Dating someone who speaks a different language: How to make a multilingual relationship work

Zuzana Pápayová
Vocabulary Miner
Published in
3 min readMay 17, 2020


Since globalization hits it off in the world, many people found themselves dating or being interested in dating someone who doesn’t share their native language. It has its peculiarities.

If you are asking yourself “How can I date someone who doesn’t speak the same language as me”, we in the free Flashcard app Vocabulary Miner did small research for getting first-hand experience and advice from people already in bilingual relationships. Let’s explore it.

Photo by Shutter IMAGE on Unsplash

We asked 10 Czech ladies about their ongoing long-term multilingual relationships. If your crush doesn’t speak your language, these pieces of advice can be worth your time.

Can a relationship work with a language barrier?

Yes, it surely can. Relationships, especially with language barriers, need a huge focus on effective communication. A multilingual relationship would take many more gestures, active listening, much more patience, and fewer presumptions. Calming down your emotions and assumptions of what you THINK they said would be a very important step.

More about effort and fun in bilingual relationships HERE.

Photo by Renee Fisher on Unsplash

In what situations do we find the most language difficulties? Why is the language barrier a problem?

You should not look at your multilingual relationship or date through rose-colored glasses. There are some common problems that will probably come along the way.

“The language barrier rises up every time we visit my parents in the Czech Republic. They do not speak neither English nor Italian, so they cannot even chit-chat,” Markéta, who now teaches Italian, explains the troublesome situations.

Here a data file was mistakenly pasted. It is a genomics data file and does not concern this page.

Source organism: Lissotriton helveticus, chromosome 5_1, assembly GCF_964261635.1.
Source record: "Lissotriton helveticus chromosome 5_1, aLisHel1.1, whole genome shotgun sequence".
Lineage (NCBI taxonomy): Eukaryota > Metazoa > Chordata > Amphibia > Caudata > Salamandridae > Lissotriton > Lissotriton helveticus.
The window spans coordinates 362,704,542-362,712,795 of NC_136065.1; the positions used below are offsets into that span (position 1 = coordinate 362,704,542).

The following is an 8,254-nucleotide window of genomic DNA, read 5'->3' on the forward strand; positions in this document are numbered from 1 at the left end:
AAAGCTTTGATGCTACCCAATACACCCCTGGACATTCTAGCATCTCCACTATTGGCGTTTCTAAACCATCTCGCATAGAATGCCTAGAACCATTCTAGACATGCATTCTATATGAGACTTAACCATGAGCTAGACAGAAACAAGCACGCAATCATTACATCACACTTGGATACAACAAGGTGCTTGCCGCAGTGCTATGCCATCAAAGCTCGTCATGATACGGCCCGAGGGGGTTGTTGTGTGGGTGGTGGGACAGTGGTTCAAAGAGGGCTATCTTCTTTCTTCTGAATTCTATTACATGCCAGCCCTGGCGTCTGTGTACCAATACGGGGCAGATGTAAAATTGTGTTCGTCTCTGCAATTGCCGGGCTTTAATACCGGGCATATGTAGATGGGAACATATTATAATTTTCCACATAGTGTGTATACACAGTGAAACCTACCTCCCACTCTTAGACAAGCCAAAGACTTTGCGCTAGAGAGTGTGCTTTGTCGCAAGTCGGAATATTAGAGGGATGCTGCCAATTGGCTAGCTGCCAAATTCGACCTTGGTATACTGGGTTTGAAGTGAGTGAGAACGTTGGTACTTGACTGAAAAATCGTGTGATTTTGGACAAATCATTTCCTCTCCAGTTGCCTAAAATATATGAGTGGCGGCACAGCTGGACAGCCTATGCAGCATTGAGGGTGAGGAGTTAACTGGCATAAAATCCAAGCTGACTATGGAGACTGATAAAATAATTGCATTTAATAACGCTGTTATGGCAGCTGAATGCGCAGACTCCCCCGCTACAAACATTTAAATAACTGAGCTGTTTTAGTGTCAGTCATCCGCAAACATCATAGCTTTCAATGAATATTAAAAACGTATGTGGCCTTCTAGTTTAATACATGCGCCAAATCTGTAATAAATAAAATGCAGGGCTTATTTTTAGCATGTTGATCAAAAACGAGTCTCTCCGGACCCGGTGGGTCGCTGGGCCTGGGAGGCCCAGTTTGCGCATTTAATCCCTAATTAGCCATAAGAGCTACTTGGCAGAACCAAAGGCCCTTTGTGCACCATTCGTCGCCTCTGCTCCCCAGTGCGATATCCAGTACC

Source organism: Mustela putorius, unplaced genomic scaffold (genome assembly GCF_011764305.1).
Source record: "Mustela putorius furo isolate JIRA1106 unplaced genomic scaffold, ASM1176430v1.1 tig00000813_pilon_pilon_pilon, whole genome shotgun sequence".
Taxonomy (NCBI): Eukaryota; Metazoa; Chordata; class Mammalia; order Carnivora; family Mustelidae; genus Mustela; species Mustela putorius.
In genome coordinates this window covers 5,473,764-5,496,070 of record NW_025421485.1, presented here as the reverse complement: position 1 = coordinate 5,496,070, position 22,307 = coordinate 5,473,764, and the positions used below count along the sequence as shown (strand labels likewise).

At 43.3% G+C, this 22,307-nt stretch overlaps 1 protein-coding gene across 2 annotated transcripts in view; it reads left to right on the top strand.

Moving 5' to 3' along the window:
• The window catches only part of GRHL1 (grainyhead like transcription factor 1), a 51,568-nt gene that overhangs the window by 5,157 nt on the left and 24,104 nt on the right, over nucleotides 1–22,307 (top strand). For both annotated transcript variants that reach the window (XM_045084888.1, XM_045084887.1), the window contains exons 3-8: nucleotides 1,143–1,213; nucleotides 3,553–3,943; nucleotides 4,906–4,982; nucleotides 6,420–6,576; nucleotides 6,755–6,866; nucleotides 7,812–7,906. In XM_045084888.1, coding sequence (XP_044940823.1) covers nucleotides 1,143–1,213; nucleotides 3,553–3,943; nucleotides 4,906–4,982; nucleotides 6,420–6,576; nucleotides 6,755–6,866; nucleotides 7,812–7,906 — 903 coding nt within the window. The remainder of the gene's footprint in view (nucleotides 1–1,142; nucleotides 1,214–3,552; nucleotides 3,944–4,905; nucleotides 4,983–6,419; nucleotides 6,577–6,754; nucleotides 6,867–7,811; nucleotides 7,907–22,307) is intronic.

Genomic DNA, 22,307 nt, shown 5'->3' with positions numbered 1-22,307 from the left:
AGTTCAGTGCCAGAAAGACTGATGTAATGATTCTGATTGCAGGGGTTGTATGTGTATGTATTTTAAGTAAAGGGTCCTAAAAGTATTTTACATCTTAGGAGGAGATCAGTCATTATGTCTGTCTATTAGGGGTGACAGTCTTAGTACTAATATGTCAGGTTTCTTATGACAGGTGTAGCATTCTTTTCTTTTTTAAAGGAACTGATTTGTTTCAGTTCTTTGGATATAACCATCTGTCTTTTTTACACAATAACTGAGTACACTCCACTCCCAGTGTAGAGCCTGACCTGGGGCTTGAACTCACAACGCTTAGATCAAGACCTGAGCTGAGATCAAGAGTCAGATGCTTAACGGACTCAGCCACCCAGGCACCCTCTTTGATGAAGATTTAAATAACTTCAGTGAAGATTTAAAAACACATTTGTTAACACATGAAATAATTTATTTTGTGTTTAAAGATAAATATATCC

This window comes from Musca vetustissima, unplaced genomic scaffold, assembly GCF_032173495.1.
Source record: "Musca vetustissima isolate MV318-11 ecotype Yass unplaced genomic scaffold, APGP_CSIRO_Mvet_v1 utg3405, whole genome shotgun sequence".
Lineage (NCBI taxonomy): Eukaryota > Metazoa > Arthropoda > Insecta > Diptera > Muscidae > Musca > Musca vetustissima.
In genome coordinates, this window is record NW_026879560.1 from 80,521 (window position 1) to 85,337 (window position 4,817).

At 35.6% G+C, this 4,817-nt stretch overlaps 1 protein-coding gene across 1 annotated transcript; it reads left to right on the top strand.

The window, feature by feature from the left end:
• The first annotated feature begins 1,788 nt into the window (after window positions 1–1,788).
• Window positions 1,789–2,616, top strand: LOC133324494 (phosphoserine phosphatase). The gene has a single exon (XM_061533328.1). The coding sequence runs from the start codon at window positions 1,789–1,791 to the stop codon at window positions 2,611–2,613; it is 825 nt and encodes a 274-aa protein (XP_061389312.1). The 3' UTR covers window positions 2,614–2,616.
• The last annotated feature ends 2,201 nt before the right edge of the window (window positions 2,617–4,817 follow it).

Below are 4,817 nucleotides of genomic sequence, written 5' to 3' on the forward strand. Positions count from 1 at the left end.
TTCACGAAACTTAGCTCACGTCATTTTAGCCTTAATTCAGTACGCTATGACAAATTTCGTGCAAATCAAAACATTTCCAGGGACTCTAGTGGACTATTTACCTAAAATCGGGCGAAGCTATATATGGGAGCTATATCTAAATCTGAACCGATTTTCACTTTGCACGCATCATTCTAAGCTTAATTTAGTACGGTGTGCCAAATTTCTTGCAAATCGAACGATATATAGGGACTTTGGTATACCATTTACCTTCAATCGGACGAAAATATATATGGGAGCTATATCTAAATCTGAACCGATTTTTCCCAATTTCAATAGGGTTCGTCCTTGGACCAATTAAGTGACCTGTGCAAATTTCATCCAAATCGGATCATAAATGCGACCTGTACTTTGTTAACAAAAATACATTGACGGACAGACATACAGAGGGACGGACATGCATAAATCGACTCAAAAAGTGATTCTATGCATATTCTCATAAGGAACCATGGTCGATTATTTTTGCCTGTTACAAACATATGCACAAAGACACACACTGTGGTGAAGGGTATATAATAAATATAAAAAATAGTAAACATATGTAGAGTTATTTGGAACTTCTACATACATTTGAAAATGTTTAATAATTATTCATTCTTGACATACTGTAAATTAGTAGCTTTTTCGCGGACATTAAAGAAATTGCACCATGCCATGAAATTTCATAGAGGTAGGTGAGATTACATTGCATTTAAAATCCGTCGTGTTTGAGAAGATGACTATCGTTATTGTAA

Heads-up for some specific situations like family gatherings, emotions, and slang HERE.

Photo by Max van den Oetelaar on Unsplash

How do you overcome language barriers in a relationship?

Multilingual relationships tend to spiral down to misunderstanding real quick. “I used to nod and smile when I didn’t understand. Now I know better. It is especially important to embrace your language mistakes and ask 10 times if needed because that’s how you learn and build intimacy, too,” Míša said drawing from her Czech-Italian experiences.

More about how happy multilingual relationships need considerate speaking, listening, and observing HERE .

Photo by Emily Morter on Unsplash

Michaela, inspired by her experience with the Czech- Italian relationship, created a special Word list “Love & relationship that you can find in the Flashcard app Vocabulary Miner in Czech, Slovak, Italian, German, and English.

And if you want to make learning a language easier, check how to use Google Translate and a Flashcard app.

Have you ever felt frustrated with sth so much that you would rather create it on your own? That’s the story of Flashcard maker Vocabulary Miner. Read more on our blog.

Interested in more stories? We practice to #saymore on our Instagram, too.



Zuzana Pápayová
Vocabulary Miner

Marketing Explorer for Vocabulary Miner. Currently searching for a way in Marketing labyrinths.